Matthew Stafford has been down in Miami this week to promote, among other things, AXE Hair, and he took some time out of his busy schedule to catch up with Pride of Detroit to answer some of the questions you guys submitted for him a couple weeks ago. In the interview Stafford shared his thoughts on last season, the future, and Jim Schwartz, just to name a few of the topics covered. Check it out:
Pride of Detroit: How big is the difference - if there is one - between preparing for games in college and games in the NFL? What types of things do you now do in the NFL (i.e. watch more film, spend more time practicing, etc.) that you didn't do as much or at all in college?
Matthew Stafford: It's spending more time in the film room because there's no class. Pro practices are very similar to college. In the pros, it's especially important to put last week behind you and focus on the upcoming game.
POD: On a related note, how long does it take for a quarterback and a receiver to truly get on the same page and develop a rapport with one another? Is it just a matter of playing together long enough that it will naturally happen or can you go out on the field and throw passes in the offseason to speed up the process?
MS: Building a rapport is extremely important; every situation is different, but getting a chance to play with another receiver for multiple years is how you gain success in this league as an offense.
POD: In hindsight, do you think you came back from your shoulder injury too quickly in order to play on Thanksgiving, just four days after you injured it against Cleveland?
MS: I probably could have sat out that game, but as a competitor, I really wanted to be in there. Wish I could have played better.
POD: The Lions' Thanksgiving opponent this year is going to be either the Jets or Patriots. Would you rather play a friend in Mark Sanchez or one of the biggest names in football, Tom Brady, in the nationally televised game?
MS: Mark Sanchez because he's a buddy of mine and it'd be a lot of fun to play him on national TV on Thanksgiving.
POD: What would you attribute as the reason for your struggles with throwing interceptions in your rookie season? Was it more about inexperience, trying to do too much, not having enough time to throw the ball, or something else?
MS: It was just poor decision making and inexperience. I was not taking what the defense was giving me and trying to do too much.
POD: Which injury affected your play more - the shoulder or the knee? Also, how is the injured knee feeling right now and when do you think you will be back to 100% health?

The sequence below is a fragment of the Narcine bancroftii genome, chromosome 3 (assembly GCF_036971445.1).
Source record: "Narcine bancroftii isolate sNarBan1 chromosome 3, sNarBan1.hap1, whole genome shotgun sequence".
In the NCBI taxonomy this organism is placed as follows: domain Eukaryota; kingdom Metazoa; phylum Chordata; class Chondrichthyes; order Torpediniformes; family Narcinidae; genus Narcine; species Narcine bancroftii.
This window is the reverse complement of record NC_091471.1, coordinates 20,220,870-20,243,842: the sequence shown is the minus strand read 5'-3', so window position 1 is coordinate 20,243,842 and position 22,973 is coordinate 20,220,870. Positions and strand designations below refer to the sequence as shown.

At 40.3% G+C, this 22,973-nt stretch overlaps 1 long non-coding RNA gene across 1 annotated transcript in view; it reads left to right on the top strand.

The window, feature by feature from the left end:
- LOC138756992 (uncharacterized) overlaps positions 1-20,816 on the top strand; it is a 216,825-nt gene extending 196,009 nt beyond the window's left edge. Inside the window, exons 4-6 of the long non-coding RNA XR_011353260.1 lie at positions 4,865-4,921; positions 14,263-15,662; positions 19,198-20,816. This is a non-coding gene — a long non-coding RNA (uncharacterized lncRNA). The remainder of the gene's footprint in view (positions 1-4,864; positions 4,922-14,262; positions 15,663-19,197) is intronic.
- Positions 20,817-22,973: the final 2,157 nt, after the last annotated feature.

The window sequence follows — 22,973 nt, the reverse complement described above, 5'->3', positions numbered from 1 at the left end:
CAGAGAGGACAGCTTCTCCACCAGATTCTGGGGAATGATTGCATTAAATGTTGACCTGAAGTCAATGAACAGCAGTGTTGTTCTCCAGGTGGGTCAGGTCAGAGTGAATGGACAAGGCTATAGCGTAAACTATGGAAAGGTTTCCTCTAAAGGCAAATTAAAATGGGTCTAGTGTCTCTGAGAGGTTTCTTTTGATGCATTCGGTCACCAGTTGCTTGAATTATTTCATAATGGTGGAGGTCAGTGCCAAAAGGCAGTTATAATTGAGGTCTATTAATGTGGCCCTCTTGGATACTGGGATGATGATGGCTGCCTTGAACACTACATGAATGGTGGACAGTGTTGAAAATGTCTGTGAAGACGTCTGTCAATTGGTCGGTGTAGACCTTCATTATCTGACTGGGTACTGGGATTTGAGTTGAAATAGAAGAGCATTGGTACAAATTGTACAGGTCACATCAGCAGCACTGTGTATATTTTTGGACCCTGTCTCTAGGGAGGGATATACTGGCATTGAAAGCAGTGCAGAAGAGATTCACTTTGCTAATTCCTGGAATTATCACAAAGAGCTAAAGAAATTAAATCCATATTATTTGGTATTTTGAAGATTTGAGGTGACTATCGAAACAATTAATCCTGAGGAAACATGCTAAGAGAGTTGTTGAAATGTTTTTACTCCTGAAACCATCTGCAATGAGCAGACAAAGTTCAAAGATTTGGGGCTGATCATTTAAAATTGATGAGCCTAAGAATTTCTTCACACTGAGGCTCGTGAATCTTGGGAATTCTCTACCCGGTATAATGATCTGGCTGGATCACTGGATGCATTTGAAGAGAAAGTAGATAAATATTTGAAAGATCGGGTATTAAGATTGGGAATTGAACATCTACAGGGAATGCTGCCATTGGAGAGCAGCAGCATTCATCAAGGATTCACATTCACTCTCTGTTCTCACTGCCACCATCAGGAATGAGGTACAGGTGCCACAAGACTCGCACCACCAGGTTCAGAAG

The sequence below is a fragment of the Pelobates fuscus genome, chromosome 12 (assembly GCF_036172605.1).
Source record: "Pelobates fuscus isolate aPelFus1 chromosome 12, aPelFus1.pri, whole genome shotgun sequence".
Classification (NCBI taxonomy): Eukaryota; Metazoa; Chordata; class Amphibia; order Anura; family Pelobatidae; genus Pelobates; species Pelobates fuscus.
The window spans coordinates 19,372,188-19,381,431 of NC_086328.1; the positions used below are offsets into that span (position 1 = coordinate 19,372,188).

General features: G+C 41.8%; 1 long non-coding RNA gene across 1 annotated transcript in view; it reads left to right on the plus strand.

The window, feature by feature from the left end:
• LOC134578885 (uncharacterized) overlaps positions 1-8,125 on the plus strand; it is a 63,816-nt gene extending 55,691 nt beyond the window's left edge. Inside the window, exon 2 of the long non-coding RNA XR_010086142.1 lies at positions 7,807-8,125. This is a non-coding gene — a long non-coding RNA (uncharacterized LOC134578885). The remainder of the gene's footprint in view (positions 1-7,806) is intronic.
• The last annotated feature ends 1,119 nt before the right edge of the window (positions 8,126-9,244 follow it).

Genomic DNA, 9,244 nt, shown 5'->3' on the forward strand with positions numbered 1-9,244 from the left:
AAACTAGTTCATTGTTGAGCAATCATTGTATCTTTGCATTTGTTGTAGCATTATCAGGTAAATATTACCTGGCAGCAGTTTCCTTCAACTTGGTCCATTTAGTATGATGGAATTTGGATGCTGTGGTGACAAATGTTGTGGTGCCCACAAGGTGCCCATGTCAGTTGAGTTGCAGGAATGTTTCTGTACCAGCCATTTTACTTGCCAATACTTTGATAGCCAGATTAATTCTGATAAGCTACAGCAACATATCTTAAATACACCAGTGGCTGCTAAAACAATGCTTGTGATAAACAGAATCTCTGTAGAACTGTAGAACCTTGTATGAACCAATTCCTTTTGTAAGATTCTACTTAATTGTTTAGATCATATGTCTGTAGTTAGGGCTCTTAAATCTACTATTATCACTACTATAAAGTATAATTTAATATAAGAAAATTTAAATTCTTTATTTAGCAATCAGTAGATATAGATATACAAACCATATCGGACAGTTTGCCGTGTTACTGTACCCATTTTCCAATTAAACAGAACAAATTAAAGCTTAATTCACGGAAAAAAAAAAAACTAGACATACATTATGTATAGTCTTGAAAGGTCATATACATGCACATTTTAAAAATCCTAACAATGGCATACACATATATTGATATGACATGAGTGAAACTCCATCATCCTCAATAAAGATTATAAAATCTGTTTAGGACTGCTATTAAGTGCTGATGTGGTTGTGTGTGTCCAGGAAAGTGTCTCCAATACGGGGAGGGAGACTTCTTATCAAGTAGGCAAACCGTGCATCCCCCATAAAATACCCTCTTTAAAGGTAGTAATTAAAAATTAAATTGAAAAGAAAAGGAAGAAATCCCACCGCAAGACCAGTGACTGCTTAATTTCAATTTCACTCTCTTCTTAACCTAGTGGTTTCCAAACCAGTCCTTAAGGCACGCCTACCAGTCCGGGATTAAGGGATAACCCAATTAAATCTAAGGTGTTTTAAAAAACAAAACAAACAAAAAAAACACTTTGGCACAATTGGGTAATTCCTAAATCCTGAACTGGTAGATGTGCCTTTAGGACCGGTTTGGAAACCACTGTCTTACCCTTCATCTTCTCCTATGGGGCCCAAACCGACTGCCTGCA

MS: The knee injury affected my play more, and I'll be back 100%.
POD: Now that your rookie season is out of the way, what surprised you most about being an NFL quarterback and the process of adjusting to the NFL?
MS: It was a huge adjustment and life-changing event to move to a new city with new teammates and a new playbook.
POD: Although you have only been in the league for one season, which teams do you like playing against the most and what is it like playing against people you may have idolized growing up (i.e. Brett Favre)?
MS: It was crazy to play against Brett Favre; he came into the league when I was two years old.
POD: How do you hope to improve as a quarterback in the offseason, and do you have any individual or teams goals that you will set for the 2010 season?
MS: I hope to be more patient and efficient as a passer in 2010.
POD: Are there any players you played with or against in college that you would like to see the Lions draft this year?
MS: I played against Dez Bryant and I think he's a great receiver who would make a great addition to our team.
POD: Just how intense is Jim Schwartz? Is he always as intense as he looks on the sideline during games? Also, how is he different from Mark Richt, your head coach at Georgia?
MS: Schwartz is intense - not always, but when he needs to be. Coach Richt was a little more laid back than coach Schwartz.
POD: Aside from continuing to add more talent, what is one thing the Lions need to work on in the future to become a better football team?
MS: We need to stick together, build continuity, and keep the core group of players together and build on that.
POD: Tell us about the AXE Hair Action Challenge.
MS: Everyone loves Hair Action - you know, when a girl can't resist playing with a guy's hair - but a lot of guys aren't getting as much as they could be. I know first-hand that AXE Hair products are the first step to getting Hair Action, so I teamed up with AXE Hair to help guys everywhere get more Hair Action too. I'm challenging guys and girls to enter the Hair Action Challenge: February through March, I'm issuing a new challenge on AXE's Facebook page and people can upload photos and videos of their best Hair Action moments to win great prizes like tickets to major sporting events in 2010. Check out Facebook.com/AXE for videos of me getting Hair Action and take the challenge!
POD: Suppose you had a time machine and could take any player from NFL history who is not currently a Lion and add him, in his prime, to your offense. Who would it be?
MS: I'd like to bring Barry Sanders back.
POD: What do you think your rating in Madden 11 should be?
POD: Outside of football, what is your favorite sport to watch or play?
MS: NBA Basketball to watch, golf to play
POD: What was your best throw of the 2009 season?
MS: The one to beat the Browns.
POD: What is your Super Bowl prediction?
MS: I think the Colts will pull it out.
Thanks to Matthew Stafford for doing the interview and thanks to the folks at AXE Hair for setting it up.